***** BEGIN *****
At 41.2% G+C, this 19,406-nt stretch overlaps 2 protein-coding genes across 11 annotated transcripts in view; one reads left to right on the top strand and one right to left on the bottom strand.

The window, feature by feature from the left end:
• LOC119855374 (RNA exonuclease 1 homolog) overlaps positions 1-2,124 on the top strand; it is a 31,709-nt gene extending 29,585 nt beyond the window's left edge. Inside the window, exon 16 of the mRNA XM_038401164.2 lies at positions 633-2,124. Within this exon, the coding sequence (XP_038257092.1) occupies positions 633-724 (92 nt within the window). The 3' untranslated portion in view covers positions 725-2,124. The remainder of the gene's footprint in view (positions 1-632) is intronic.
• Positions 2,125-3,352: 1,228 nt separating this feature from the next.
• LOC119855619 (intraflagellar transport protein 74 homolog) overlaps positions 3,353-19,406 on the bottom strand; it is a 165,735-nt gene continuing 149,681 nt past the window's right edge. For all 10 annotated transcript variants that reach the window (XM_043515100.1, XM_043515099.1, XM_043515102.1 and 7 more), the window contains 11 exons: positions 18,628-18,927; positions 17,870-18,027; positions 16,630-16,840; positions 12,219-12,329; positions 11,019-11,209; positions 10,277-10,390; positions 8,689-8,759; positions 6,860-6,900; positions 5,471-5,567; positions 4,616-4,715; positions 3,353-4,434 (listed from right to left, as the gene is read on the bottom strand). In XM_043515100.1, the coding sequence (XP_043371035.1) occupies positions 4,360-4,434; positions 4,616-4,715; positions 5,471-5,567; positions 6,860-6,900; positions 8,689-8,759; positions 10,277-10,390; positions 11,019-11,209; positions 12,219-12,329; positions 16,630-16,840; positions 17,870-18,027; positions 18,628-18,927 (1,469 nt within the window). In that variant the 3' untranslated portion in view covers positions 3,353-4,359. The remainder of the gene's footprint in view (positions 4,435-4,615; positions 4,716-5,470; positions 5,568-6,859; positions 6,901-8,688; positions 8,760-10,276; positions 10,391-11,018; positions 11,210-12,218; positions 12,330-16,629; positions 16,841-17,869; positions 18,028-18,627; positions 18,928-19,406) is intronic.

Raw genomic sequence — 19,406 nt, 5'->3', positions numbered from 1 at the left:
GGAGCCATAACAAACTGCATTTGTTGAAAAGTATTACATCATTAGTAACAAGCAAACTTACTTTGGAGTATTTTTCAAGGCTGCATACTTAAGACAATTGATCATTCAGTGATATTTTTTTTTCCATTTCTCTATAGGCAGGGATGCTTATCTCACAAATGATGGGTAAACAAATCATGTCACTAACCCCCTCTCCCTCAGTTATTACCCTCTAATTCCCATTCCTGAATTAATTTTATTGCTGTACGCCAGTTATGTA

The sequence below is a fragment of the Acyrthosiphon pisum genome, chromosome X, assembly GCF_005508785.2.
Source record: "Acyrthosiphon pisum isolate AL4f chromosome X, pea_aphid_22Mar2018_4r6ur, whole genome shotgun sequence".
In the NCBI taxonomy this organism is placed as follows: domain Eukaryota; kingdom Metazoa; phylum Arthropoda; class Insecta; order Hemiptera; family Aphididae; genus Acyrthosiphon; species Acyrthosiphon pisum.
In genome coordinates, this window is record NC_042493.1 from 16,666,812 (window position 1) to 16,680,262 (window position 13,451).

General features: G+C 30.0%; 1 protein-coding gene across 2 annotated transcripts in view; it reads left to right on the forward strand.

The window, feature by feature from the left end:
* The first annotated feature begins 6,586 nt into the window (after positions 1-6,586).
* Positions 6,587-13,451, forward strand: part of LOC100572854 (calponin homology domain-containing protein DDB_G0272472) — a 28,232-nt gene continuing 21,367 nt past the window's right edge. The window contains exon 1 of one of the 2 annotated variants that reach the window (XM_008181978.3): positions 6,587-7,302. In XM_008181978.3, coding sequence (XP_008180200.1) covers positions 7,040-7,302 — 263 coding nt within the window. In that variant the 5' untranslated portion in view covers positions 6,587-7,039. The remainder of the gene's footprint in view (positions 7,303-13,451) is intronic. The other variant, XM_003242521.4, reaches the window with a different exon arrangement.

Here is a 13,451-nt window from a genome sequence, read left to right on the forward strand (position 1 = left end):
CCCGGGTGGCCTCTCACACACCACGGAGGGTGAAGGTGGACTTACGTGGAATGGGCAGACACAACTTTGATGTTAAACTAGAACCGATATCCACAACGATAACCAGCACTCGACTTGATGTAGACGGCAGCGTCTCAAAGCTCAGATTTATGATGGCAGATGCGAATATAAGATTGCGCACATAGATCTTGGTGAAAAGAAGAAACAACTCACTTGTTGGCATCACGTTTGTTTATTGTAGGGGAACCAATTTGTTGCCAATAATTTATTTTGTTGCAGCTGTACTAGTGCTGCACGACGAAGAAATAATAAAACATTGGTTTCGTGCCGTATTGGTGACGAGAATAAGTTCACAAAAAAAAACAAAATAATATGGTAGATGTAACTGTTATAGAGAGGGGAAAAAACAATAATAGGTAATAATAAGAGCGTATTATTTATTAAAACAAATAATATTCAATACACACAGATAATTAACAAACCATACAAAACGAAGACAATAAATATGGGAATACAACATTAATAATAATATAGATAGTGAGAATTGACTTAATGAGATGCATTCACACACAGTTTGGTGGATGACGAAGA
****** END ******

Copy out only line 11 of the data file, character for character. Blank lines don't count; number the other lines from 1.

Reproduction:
In genome coordinates, this window is record NC_042493.1 from 16,666,812 (window position 1) to 16,680,262 (window position 13,451).